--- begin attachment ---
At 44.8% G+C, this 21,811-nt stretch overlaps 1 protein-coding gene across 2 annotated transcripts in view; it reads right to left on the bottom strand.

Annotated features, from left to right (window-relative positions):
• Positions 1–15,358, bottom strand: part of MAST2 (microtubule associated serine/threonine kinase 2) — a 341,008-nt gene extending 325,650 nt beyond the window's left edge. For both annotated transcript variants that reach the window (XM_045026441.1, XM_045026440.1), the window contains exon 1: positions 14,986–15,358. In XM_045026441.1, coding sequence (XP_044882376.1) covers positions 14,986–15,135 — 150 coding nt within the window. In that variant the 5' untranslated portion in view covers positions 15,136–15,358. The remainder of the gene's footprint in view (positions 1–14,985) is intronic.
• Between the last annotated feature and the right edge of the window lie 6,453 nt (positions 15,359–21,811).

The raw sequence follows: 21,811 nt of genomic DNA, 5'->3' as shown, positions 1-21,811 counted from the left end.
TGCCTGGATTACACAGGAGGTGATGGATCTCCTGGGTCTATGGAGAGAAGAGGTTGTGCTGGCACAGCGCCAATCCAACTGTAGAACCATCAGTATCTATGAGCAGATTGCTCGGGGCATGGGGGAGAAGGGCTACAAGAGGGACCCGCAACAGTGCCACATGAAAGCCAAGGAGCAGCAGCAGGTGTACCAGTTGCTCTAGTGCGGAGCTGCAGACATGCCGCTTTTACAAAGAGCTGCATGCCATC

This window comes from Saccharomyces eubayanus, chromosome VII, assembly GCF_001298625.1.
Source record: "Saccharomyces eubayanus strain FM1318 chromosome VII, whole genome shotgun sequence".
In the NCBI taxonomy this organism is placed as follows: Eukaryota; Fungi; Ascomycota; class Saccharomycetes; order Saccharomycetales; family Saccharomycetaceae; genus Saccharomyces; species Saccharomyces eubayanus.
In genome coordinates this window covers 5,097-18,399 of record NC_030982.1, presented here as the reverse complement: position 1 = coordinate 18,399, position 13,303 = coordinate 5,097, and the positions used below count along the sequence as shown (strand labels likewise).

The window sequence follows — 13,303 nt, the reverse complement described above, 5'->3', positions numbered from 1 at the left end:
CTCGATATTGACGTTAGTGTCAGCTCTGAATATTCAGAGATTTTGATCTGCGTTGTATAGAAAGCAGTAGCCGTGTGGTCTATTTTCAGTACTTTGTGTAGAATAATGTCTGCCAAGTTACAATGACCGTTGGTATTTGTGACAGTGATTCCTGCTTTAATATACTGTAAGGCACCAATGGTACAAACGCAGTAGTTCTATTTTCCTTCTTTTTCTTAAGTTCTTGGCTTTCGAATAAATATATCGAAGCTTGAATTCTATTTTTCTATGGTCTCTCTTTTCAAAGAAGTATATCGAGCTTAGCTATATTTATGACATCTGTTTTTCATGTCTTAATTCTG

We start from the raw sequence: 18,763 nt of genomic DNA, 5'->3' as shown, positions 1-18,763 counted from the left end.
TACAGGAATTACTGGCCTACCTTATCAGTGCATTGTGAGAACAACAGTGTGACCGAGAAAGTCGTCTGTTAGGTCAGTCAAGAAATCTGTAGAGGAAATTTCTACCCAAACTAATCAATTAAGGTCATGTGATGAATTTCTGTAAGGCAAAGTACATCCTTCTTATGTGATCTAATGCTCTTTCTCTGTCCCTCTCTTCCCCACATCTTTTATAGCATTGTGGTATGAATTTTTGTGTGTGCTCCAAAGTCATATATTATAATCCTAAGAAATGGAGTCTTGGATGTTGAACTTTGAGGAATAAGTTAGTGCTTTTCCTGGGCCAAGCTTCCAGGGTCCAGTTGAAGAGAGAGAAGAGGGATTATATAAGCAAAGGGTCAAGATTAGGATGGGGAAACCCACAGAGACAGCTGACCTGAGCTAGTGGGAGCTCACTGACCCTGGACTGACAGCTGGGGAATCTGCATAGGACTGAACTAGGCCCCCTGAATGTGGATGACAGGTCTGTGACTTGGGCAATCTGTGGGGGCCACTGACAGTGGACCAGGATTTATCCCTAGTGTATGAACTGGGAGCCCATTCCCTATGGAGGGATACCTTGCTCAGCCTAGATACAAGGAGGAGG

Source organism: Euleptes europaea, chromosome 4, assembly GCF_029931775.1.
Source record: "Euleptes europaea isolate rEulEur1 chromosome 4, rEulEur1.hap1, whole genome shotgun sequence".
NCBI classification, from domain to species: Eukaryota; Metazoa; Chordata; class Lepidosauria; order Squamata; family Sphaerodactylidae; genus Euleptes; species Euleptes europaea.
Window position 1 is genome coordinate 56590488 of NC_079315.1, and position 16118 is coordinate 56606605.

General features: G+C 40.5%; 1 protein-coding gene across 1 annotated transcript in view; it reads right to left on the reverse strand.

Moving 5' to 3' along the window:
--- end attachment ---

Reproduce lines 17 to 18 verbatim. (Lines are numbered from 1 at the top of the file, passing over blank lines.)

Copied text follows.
NCBI classification, from domain to species: Eukaryota; Metazoa; Chordata; class Lepidosauria; order Squamata; family Sphaerodactylidae; genus Euleptes; species Euleptes europaea.
Window position 1 is genome coordinate 56590488 of NC_079315.1, and position 16118 is coordinate 56606605.